Understanding Changes in Walking and Biking in America’s Cities

With so much information at our fingertips day in and day out, sifting through it for clarity and analysis can be challenging. One of the things we try to do at 1000 Friends of Wisconsin is to shed light on underlying trends and patterns that can help communities make better decisions about design, services, and infrastructure.  This is particularly true in the case of understanding and advocating walkability and bikeability.

We and many others have argued for the personal, community, and environmental health benefits of getting more people out walking and biking. The ultimate test of communities’ efforts to improve walkability and bikeability, though, is whether people are actually walking and biking more.

Enter the U.S. Census. While the decennial census is a broad, bigger-picture count of the nation’s population, the American Community Survey takes a sophisticated survey of a percentage of the public on a number of more detailed issues more frequently. Thanks to the ACS, we can look at numbers relating to employment, commuting, and lifestyle through 1-year, 3-year, and 5-year snapshots of American life.
These models show census tracts in Madison, WI by the rate at which people living in those areas walk to work as a percentage of total commuters. They compare the average over the period of 2005 to 2009 with the average over the period from 2007 to 2011. The percentage of residents walking to work decreased slightly in areas of downtown while remaining relatively constant elsewhere. The numbers downtown are still high, but recent changes in demographics may help account for the shift. In particular, the downtown area has seen an influx of young professionals, who often work outside the central city, and retirees, as well as a slight out-migration of college students (who are much more likely to walk to class and to work) from those areas to other parts of the sprawling UW-Madison campus.

We can look at the same set of data to assess how many people as a percentage of total commuters are riding their bikes to work. These data are mapped below, and a couple of important patterns reveal themselves when depicted in this way. First, the number of bike commuters as a percentage of total workers has stayed mostly consistent in the central city, with a few slight redistributions that we believe is largely due to shifting boundaries of census tracts. The larger trend appears to be one of a slight dip in the bike commuting mode share on the far east side of town and a large-scale expansion of bike commuting mode share on the west side.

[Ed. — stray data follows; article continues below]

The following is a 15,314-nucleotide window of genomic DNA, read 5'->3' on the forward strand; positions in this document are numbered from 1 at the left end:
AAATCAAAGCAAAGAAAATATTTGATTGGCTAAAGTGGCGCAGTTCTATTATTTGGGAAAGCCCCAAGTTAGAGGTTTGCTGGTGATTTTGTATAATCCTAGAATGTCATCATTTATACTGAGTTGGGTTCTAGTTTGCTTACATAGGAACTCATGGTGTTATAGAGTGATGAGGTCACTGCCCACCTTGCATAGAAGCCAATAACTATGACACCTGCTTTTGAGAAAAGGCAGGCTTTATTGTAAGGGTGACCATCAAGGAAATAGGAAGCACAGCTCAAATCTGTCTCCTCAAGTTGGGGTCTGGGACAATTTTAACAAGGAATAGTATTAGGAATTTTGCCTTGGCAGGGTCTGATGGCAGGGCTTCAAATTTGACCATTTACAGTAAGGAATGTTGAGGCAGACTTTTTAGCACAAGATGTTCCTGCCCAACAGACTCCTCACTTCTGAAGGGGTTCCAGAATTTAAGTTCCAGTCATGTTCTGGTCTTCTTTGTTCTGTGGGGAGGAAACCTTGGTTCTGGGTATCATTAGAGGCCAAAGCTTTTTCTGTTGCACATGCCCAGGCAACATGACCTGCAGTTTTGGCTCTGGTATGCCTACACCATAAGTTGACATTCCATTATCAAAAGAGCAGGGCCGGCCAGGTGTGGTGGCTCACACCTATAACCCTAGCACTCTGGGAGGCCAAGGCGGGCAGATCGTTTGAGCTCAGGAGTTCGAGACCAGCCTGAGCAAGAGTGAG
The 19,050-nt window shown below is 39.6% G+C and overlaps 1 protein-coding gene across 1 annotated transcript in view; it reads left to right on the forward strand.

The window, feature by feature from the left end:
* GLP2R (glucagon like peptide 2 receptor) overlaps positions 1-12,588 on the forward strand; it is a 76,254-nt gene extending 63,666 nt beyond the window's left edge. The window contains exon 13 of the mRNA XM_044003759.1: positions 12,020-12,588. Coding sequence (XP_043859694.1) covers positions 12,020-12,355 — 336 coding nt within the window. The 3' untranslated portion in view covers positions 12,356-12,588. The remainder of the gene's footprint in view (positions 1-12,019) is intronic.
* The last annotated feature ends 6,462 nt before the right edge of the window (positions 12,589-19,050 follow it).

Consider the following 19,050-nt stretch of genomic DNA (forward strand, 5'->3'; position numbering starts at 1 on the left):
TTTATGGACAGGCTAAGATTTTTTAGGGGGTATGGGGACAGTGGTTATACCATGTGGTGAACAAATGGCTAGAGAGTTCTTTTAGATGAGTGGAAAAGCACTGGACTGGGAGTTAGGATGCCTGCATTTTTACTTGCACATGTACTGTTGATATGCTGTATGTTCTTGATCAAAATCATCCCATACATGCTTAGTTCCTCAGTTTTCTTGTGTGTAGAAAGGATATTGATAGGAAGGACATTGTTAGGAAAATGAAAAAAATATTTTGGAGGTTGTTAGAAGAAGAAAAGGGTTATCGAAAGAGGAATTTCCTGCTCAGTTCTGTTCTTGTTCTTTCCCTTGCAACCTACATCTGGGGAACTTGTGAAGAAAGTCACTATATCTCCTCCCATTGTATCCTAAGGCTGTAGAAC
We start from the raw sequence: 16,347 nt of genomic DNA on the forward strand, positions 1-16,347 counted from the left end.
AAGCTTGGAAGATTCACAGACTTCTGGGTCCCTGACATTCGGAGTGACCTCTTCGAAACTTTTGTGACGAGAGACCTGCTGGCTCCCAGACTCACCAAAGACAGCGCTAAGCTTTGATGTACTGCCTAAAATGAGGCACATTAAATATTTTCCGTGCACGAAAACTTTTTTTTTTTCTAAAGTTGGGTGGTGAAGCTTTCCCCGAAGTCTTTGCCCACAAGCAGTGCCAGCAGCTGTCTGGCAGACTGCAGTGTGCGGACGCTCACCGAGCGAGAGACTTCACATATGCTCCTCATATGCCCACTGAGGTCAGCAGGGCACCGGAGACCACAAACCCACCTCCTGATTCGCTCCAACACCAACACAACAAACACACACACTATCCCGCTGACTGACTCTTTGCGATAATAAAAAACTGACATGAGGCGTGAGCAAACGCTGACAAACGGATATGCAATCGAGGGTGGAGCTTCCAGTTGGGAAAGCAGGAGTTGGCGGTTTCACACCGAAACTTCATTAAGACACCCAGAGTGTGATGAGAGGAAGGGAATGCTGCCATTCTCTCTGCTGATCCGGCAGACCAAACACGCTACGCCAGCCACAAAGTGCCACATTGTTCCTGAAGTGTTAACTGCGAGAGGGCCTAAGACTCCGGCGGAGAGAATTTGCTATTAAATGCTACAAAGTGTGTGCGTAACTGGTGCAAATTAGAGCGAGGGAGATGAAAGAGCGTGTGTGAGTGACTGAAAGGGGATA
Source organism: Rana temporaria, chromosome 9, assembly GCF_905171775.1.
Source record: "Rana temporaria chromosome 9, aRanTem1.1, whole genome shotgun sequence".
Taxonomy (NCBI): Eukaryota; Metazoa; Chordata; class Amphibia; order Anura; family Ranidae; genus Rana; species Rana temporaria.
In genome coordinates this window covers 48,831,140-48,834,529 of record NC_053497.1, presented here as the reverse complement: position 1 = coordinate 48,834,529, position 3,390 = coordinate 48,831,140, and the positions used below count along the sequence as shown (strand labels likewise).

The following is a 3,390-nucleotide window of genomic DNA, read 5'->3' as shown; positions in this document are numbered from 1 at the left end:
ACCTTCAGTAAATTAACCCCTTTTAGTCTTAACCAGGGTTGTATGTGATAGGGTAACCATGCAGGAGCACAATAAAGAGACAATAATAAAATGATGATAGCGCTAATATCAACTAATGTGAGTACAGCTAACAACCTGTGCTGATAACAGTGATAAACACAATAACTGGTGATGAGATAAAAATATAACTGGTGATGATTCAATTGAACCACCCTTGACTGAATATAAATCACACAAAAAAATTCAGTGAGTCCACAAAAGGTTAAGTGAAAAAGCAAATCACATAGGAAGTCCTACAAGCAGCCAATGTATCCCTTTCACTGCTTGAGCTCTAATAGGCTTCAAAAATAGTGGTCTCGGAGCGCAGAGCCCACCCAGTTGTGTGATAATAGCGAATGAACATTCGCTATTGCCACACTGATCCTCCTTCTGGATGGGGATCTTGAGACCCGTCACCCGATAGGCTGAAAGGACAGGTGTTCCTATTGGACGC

Why is that? Several theories deserve further examination. First, employment growth and urban development has increased more on the western side of the greater Madison metro area. Second, the completion of urban and regional bike paths and trail systems, with multiple crossings over the Beltline Highway, has increased connectivity to these areas, while the east side and especially the north side of town have not seen attendant increases in separated bike paths.  Third, improvements in transit service as well as bike and car sharing have allowed more people to choose multiple modes of transportation throughout the day. One thing is for sure—Madison is among the nation’s leaders in providing better transportation options for people. Despite the metro region’s population growing from 519,000 to more than 576,000 between 2005 and 2011, Madison is one of the nation’s leaders in reducing vehicle miles traveled per person:

Source: U.S. PIRG Transportation Fund, "Transportation in Transition," December 2013
Source: U.S. PIRG Transportation Fund, “Transportation in Transition,” December 2013

While these numbers by themselves can’t answer the tough questions about where to invest as a community, they can help by revealing underlying patterns and giving us the information with which to ask the right questions. Look for more work like this from 1000 Friends of Wisconsin in the near future.